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SciDose LLC An Overview Joseph Bohan, CEO and Co-Founder Amherst Entrepreneurship/Innovation Day March 4 th, 2011 1NON-CONFIDENTIAL.

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Presentation on theme: "SciDose LLC An Overview Joseph Bohan, CEO and Co-Founder Amherst Entrepreneurship/Innovation Day March 4 th, 2011 1NON-CONFIDENTIAL."— Presentation transcript:

1 SciDose LLC An Overview Joseph Bohan, CEO and Co-Founder Amherst Entrepreneurship/Innovation Day March 4 th, NON-CONFIDENTIAL

2 SciDose LLC Background Nagesh Palepu and Joseph Bohan are co-founders and controlling shareholders of SciDose. Martin Zeiger and Hoyoung Huh are advisors and minority shareholders Company is self-funded to date by signing co- development deals with partners who pay milestones in return for profit split of products The R&D facility, TherDose, an Indian Pvt EOU, SciDose subsidiary established in Hyderabad, India in December Campus will expand to oncology injectibles production in 2011 All Intellectual Property, resulting from formulation work done in India, is owned and patents have been filed by SciDose for worldwide application NON-CONFIDENTIAL2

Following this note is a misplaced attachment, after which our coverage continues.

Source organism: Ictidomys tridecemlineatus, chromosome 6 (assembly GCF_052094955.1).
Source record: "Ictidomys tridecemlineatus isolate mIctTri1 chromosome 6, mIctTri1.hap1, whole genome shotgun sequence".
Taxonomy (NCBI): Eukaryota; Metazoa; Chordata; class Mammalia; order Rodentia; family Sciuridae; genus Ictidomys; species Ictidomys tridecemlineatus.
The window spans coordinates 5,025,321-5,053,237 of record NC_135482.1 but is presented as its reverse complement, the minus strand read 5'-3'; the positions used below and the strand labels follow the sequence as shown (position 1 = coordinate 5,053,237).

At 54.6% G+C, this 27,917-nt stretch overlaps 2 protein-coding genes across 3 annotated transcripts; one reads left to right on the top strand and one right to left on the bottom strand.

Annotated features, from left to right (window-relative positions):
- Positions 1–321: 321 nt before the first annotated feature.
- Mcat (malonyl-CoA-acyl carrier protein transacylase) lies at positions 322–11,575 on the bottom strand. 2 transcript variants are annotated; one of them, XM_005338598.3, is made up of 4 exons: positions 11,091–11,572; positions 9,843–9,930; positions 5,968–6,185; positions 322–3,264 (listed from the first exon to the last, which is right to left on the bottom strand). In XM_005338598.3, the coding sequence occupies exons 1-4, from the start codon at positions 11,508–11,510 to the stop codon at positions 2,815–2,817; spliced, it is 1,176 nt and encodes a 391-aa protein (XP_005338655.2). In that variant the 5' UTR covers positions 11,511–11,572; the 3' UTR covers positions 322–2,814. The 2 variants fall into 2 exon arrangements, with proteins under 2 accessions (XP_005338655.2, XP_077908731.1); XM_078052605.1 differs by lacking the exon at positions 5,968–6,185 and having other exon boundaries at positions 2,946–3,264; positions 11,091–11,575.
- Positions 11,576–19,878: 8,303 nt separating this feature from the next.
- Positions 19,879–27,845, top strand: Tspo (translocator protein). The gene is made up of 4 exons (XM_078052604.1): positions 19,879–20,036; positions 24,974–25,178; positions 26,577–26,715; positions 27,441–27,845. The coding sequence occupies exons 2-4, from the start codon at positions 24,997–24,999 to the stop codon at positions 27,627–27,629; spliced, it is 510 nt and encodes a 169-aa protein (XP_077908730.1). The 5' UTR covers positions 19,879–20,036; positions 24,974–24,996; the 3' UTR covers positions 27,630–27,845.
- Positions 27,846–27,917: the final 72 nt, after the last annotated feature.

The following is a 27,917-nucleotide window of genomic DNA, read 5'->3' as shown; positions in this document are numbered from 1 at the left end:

3 Business Cornerstones for SciDose Low cost Differentiated products (new IP) Commercial partnerships Rapid development India operations Worldwide Development partners ANDA, SNDA or 505(b)(2) registration Multiple Technology options Build value inexpensively then partner High value &/or multiproduct partnerships API analogues Formulations with clear advantages 3NON-CONFIDENTIAL